Overall, your subject would have a really, really hard time understanding speech, especially at parties, or on the subway, or while walking near a busy street, to such an extent that he or she will likely avoid many social encounters.

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    $\begingroup$ To me it looks like you have this problem yourself, adding up to the nickname 'The Black Cat'. $\endgroup$ – SovereignSun Jan 24 '17 at 5:58
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This is an "in addition to" answer, as BlackCat's answer has good points, but I started writing a comment and moved to an answer due to length.

So, the first extra issue is also sensory overload and nuisance. Basically, human society is built for human hearing ranges. There are some things that will have undoubtedly ultrasonic noises that might be strong enough to cause nuisance in animals that can hear them. Some areas might be positively painful for any creature with that kind of hearing range to go into and there might be certain sounds that an individual with that hearing just could not cope with, leaving them rolling around on the floor in agony while people look on in puzzlement.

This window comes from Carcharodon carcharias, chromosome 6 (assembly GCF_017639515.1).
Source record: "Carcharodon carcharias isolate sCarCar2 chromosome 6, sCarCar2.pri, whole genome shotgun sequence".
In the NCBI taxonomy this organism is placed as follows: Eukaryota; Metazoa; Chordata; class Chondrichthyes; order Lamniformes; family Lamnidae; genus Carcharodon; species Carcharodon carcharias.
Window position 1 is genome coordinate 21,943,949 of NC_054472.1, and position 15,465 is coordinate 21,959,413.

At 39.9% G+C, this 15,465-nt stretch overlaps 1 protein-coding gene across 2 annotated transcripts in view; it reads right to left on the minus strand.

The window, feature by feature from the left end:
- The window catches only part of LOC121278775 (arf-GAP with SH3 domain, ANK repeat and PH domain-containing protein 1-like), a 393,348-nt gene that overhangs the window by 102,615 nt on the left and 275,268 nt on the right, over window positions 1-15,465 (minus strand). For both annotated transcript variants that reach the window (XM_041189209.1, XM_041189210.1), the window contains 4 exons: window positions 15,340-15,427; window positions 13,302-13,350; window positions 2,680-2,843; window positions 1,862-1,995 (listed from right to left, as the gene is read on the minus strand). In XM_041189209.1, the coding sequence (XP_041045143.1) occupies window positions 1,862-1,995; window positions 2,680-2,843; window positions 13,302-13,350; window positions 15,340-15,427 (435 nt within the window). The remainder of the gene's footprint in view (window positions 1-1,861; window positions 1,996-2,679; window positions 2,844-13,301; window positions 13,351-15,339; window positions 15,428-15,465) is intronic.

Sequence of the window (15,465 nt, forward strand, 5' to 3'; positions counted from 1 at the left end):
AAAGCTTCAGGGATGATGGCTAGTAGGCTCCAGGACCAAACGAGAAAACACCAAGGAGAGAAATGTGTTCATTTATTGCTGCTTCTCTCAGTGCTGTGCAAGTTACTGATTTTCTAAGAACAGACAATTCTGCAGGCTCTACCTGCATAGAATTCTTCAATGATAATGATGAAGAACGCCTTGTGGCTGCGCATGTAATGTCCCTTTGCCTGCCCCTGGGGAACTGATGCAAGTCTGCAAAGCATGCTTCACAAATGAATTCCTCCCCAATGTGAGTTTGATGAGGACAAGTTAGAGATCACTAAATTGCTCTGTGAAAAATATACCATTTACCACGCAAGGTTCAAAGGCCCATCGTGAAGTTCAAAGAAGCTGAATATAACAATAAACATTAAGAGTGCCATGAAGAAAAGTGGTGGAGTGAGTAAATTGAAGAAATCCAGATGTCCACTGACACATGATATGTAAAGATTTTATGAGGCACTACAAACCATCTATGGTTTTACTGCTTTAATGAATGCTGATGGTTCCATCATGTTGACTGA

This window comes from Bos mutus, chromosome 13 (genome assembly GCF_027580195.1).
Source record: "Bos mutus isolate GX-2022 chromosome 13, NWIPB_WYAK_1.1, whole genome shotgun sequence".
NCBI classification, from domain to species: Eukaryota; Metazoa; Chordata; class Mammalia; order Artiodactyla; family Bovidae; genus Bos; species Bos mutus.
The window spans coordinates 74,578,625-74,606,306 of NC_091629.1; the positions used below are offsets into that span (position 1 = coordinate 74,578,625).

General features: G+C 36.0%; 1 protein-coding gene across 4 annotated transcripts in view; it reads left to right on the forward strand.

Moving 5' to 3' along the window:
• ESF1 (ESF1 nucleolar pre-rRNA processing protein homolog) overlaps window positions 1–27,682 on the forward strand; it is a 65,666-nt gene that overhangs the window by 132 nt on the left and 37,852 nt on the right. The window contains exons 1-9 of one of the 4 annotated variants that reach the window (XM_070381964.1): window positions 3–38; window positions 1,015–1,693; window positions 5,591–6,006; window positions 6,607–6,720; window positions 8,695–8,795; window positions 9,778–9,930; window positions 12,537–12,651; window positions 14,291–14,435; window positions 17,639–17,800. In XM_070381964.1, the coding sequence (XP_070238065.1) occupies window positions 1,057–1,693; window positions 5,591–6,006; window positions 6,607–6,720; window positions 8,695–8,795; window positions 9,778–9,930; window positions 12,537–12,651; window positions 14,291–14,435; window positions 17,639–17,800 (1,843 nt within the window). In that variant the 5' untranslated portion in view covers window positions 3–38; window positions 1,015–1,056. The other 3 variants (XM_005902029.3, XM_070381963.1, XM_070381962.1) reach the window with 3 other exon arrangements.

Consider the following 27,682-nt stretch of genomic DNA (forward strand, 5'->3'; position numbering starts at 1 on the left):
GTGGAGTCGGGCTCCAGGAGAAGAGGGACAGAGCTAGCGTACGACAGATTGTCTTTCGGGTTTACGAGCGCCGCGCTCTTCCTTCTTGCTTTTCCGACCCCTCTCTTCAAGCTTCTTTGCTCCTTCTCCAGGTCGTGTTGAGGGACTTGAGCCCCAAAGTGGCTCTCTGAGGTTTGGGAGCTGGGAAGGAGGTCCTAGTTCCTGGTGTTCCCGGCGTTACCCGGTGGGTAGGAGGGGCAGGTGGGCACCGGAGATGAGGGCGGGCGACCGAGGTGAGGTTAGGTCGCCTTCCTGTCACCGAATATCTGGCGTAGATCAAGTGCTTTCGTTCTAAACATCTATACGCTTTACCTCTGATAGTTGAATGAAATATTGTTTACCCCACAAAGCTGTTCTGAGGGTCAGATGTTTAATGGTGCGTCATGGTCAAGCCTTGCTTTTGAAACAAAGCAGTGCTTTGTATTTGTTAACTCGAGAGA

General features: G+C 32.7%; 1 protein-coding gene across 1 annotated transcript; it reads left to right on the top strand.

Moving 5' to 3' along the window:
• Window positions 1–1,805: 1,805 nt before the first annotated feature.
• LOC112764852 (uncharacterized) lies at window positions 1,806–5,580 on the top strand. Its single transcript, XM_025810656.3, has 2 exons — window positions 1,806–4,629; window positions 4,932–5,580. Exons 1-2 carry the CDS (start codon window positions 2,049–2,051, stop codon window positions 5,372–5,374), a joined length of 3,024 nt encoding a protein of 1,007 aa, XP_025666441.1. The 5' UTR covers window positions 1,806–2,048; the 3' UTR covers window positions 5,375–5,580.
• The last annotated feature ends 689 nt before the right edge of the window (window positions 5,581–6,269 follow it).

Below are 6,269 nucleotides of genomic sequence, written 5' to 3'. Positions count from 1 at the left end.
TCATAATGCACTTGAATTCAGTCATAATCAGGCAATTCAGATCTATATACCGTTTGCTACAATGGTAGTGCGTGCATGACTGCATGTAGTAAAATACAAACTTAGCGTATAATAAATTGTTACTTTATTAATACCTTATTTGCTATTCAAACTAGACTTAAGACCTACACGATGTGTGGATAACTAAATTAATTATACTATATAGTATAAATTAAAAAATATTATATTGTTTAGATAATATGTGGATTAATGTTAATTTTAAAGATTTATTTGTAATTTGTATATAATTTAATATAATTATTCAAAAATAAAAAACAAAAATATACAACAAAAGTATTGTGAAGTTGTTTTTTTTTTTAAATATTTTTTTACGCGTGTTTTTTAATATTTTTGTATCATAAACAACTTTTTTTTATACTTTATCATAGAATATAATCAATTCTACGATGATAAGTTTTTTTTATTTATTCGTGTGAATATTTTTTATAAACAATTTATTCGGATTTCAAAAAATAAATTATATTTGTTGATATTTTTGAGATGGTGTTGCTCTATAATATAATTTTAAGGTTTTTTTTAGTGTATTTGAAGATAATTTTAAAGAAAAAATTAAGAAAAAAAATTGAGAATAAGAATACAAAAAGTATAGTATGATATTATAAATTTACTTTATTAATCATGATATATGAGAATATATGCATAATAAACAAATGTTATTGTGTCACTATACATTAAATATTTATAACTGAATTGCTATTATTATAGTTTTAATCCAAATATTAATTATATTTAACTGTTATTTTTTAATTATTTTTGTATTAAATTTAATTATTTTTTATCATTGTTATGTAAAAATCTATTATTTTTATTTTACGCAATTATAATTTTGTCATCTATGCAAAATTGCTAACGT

Equally, it might cause a lot of nuisance if you could hear every mouse squeak and suddenly realise your building is infested with mice you can hear behind the walls or your garden is a major hive of nighttime wildlife activity crossing through and around. It might affect your sleeping, or you'd just look odd, suddenly swiveling to follow sounds that no one else can in a conversation.